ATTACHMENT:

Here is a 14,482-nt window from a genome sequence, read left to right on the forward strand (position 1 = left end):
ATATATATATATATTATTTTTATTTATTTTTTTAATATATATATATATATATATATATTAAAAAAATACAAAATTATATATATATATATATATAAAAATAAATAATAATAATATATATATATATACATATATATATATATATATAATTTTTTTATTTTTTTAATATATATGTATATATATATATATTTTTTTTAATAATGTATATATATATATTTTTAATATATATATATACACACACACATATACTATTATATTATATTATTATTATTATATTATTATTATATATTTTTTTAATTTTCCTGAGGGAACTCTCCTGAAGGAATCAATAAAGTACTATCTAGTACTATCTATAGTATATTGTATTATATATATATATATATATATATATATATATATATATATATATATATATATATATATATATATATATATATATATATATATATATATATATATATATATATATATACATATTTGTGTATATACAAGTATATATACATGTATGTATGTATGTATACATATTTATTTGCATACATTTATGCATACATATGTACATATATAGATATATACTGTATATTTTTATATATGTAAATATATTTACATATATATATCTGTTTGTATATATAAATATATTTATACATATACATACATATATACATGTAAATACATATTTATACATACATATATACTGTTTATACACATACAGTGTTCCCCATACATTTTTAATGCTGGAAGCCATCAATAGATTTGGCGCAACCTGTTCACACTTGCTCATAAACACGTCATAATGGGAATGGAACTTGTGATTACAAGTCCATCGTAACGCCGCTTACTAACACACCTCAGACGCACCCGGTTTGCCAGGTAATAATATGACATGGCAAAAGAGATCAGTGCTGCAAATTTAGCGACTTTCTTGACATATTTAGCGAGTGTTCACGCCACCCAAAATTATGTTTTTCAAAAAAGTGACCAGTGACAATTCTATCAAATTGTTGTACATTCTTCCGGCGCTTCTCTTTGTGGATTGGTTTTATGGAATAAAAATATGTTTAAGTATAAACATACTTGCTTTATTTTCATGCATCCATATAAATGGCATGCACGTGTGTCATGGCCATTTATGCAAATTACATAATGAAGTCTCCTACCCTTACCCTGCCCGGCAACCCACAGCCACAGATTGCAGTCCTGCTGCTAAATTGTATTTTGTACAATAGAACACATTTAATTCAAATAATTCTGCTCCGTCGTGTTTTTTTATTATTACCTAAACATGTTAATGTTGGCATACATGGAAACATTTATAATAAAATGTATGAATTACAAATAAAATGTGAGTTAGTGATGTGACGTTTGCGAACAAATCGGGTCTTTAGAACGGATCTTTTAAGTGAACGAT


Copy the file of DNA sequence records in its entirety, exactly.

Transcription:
Here is a 14,482-nt window from a genome sequence, read left to right on the forward strand (position 1 = left end):
ATATATATATATATTATTTTTATTTATTTTTTTAATATATATATATATATATATATATTAAAAAAATACAAAATTATATATATATATATATATAAAAATAAATAATAATAATATATATATATATACATATATATATATATATATAATTTTTTTATTTTTTTAATATATATGTATATATATATATATTTTTTTTAATAATGTATATATATATATTTTTAATATATATATATACACACACACATATACTATTATATTATATTATTATTATTATATTATTATTATATATTTTTTTAATTTTCCTGAGGGAACTCTCCTGAAGGAATCAATAAAGTACTATCTAGTACTATCTATAGTATATTGTATTATATATATATATATATATATATATATATATATATATATATATATATATATATATATATATATATATATATATATATATATATATATATATATATATATATATATACATATTTGTGTATATACAAGTATATATACATGTATGTATGTATGTATACATATTTATTTGCATACATTTATGCATACATATGTACATATATAGATATATACTGTATATTTTTATATATGTAAATATATTTACATATATATATCTGTTTGTATATATAAATATATTTATACATATACATACATATATACATGTAAATACATATTTATACATACATATATACTGTTTATACACATACAGTGTTCCCCATACATTTTTAATGCTGGAAGCCATCAATAGATTTGGCGCAACCTGTTCACACTTGCTCATAAACACGTCATAATGGGAATGGAACTTGTGATTACAAGTCCATCGTAACGCCGCTTACTAACACACCTCAGACGCACCCGGTTTGCCAGGTAATAATATGACATGGCAAAAGAGATCAGTGCTGCAAATTTAGCGACTTTCTTGACATATTTAGCGAGTGTTCACGCCACCCAAAATTATGTTTTTCAAAAAAGTGACCAGTGACAATTCTATCAAATTGTTGTACATTCTTCCGGCGCTTCTCTTTGTGGATTGGTTTTATGGAATAAAAATATGTTTAAGTATAAACATACTTGCTTTATTTTCATGCATCCATATAAATGGCATGCACGTGTGTCATGGCCATTTATGCAAATTACATAATGAAGTCTCCTACCCTTACCCTGCCCGGCAACCCACAGCCACAGATTGCAGTCCTGCTGCTAAATTGTATTTTGTACAATAGAACACATTTAATTCAAATAATTCTGCTCCGTCGTGTTTTTTTATTATTACCTAAACATGTTAATGTTGGCATACATGGAAACATTTATAATAAAATGTATGAATTACAAATAAAATGTGAGTTAGTGATGTGACGTTTGCGAACAAATCGGGTCTTTAGAACGGATCTTTTAAGTGAACGAT